After Auntie Kathleen’s fuller than full Irish breakfast the next morning, I set out to explore “all other routes”. The starting point was Grace’s fort down at the quay from where she commanded her private army and fleet of ships. It is hard to accept that this scene of feminist politics and battle tactics is now a neglected ruin. I walked for a few miles along the south coast’s rugged undulating landscape which rises to heights of 400 metres along the inland ridge. I stuck to the lowland and aimed for the O’Malley shop before rain hit. And boy, does it hit. I reached the shop just in time, only to be told by a local farmer, “the shop only opens for ten minutes after mass on a Saturday”. I battled on to the medieval Abbey nearby, famous for Grace’s tomb. But this was locked, and the only sign of O’Malleys was on the numerous headstones all around.
It was time to leave the dead O’Malleys behind and realise that Clare Island is a living monument. If there are no tourist facilities, this is the choice of these private people. It is enough that they choose to share their precious island and lives with visitors. I returned to the B&B after a few hours’ exhilarating walk through sunshine, wind, sleet, rain (and sun again) to find a note telling me to help myself to tea and a sandwich and that dinner would be about seven. There is no going hungry on this Island, that’s for sure.
The ferry O’Malleys phoned with bad and good news. “Storms coming in tomorrow, so not looking good for the crossing. The good news is that you are invited to ‘the party’ later.” Kathleen handed me a torch, warning me to watch out for potholes if was taking to the roads after dark. Strengthened by a roast dinner, and the party not starting until ten, I went in search of my own personal warrior within. Back on the dark lighthouse road, it took a couple of miles for me to shed my city jumpiness, expecting hooded muggers to pop out from behind rocks any minute. Finally I perched on a rock and switched off the torch. The only noise was the wind, providing a cacophony of noise to underscore this scene of star studded perfection. Grace was right. This is undoubtedly the perfect hideaway.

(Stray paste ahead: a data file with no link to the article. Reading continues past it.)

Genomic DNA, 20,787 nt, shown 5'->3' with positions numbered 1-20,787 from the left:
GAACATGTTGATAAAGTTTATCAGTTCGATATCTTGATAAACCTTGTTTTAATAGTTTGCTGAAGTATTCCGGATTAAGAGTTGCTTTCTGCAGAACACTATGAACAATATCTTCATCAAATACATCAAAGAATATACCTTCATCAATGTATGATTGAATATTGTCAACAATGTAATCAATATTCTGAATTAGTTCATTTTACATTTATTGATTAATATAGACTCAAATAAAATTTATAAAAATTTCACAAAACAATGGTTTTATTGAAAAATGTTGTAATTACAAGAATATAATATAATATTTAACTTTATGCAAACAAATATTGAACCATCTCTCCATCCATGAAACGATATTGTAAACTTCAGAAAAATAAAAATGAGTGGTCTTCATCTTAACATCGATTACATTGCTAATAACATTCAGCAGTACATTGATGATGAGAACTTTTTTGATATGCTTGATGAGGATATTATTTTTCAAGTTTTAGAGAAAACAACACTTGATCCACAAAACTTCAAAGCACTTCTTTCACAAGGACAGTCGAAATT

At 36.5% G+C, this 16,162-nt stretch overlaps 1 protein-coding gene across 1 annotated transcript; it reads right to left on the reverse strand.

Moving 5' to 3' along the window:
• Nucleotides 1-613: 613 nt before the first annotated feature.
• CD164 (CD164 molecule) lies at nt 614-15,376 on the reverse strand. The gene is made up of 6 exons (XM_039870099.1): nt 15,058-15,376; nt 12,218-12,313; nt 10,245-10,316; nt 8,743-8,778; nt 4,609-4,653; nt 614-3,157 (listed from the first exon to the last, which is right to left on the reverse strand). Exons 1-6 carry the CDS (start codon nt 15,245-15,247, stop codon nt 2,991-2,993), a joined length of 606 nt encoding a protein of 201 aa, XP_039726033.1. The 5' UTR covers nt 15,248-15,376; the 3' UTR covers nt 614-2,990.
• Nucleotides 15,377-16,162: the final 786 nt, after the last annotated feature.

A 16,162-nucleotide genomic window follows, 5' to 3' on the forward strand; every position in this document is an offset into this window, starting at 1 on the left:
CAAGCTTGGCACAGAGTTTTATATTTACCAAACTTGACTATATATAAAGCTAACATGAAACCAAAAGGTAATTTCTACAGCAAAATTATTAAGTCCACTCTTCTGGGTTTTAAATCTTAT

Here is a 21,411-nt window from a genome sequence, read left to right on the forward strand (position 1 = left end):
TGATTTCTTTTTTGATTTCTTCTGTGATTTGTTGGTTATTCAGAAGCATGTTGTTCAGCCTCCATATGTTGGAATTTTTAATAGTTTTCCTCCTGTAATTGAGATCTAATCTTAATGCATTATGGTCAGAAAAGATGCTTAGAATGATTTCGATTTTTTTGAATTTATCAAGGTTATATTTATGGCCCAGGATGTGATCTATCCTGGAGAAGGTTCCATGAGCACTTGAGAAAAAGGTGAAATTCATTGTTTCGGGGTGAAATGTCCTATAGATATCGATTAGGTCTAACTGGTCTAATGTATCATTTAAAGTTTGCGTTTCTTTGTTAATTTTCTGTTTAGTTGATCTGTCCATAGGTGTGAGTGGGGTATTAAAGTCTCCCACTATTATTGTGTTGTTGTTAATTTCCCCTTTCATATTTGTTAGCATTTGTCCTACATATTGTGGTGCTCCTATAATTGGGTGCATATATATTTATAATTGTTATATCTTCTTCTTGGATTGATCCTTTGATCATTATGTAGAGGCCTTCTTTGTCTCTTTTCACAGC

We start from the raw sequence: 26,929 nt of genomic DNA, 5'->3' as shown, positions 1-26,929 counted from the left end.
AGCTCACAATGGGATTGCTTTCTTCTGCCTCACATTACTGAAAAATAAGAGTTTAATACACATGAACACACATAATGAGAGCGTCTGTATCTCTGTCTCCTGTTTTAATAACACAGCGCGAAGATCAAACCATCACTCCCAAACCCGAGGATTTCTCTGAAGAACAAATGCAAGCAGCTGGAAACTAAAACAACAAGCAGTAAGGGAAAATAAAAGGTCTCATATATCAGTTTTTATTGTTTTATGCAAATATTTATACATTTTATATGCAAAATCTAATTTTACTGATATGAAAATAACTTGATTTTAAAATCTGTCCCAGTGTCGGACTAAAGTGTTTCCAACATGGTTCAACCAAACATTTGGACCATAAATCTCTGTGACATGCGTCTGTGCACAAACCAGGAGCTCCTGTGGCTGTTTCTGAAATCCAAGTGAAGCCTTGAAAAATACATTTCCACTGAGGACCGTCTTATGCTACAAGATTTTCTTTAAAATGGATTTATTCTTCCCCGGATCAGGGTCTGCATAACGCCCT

Back at the quay, I was welcomed in to the warmth of ‘the party’, where almost a hundred people of all generations sang Happy Birthday to another O’Malley. Hot whisky in hand, I was told “Looks like the ferry might go after all”. I accepted another whisky, prayed for storms and one more day in this rainy paradise. But these warrior O’Malleys don’t break their word, and we took on the rising swell at midday. Any romantic notions about having found my own warrior within were shattered in minutes, as history repeated itself once more, all over the poor deck of the Island Princess. These white horses of Clew Bay might be wild, but they will never stop me from returning.
Catherine flew to Knock airport with RyanAir and stayed at O’Malley’s B&B. Contact Kathleen O’Malley +353 9825945 or +353 86845 0022 .Rooms from €30 pppn, including full Irish breakfast.
For ferries to Clare Island and details on transfers to ferry see www.omalleyferries.com. Return crossing €15 for adults and €5 for children.
(This article was first published in The Observer, 8 April 2007)